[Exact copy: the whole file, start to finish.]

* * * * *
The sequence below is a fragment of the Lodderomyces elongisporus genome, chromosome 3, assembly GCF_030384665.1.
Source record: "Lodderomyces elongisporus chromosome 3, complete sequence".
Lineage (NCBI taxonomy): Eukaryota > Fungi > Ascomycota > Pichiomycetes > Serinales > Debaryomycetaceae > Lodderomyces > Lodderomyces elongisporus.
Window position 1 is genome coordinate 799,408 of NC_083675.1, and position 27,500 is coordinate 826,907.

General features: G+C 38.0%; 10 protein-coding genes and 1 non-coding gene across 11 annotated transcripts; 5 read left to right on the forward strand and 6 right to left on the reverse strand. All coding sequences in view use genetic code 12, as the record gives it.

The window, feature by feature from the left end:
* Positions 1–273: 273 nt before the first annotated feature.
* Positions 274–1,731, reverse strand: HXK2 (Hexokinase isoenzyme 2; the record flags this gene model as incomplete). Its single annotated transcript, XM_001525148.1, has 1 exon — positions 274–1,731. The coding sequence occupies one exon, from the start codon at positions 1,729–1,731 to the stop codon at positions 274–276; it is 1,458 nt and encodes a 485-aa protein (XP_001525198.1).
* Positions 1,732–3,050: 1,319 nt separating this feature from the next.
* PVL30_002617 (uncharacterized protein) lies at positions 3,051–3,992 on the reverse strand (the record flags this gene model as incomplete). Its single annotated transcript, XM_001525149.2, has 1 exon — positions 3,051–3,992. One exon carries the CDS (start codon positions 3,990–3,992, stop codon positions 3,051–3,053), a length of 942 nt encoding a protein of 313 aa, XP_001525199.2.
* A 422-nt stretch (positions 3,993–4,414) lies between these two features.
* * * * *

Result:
The sequence below is a fragment of the Lodderomyces elongisporus genome, chromosome 3, assembly GCF_030384665.1.
Source record: "Lodderomyces elongisporus chromosome 3, complete sequence".
Lineage (NCBI taxonomy): Eukaryota > Fungi > Ascomycota > Pichiomycetes > Serinales > Debaryomycetaceae > Lodderomyces > Lodderomyces elongisporus.
Window position 1 is genome coordinate 799,408 of NC_083675.1, and position 27,500 is coordinate 826,907.

General features: G+C 38.0%; 10 protein-coding genes and 1 non-coding gene across 11 annotated transcripts; 5 read left to right on the forward strand and 6 right to left on the reverse strand. All coding sequences in view use genetic code 12, as the record gives it.

The window, feature by feature from the left end:
* Positions 1–273: 273 nt before the first annotated feature.
* Positions 274–1,731, reverse strand: HXK2 (Hexokinase isoenzyme 2; the record flags this gene model as incomplete). Its single annotated transcript, XM_001525148.1, has 1 exon — positions 274–1,731. The coding sequence occupies one exon, from the start codon at positions 1,729–1,731 to the stop codon at positions 274–276; it is 1,458 nt and encodes a 485-aa protein (XP_001525198.1).
* Positions 1,732–3,050: 1,319 nt separating this feature from the next.
* PVL30_002617 (uncharacterized protein) lies at positions 3,051–3,992 on the reverse strand (the record flags this gene model as incomplete). Its single annotated transcript, XM_001525149.2, has 1 exon — positions 3,051–3,992. One exon carries the CDS (start codon positions 3,990–3,992, stop codon positions 3,051–3,053), a length of 942 nt encoding a protein of 313 aa, XP_001525199.2.
* A 422-nt stretch (positions 3,993–4,414) lies between these two features.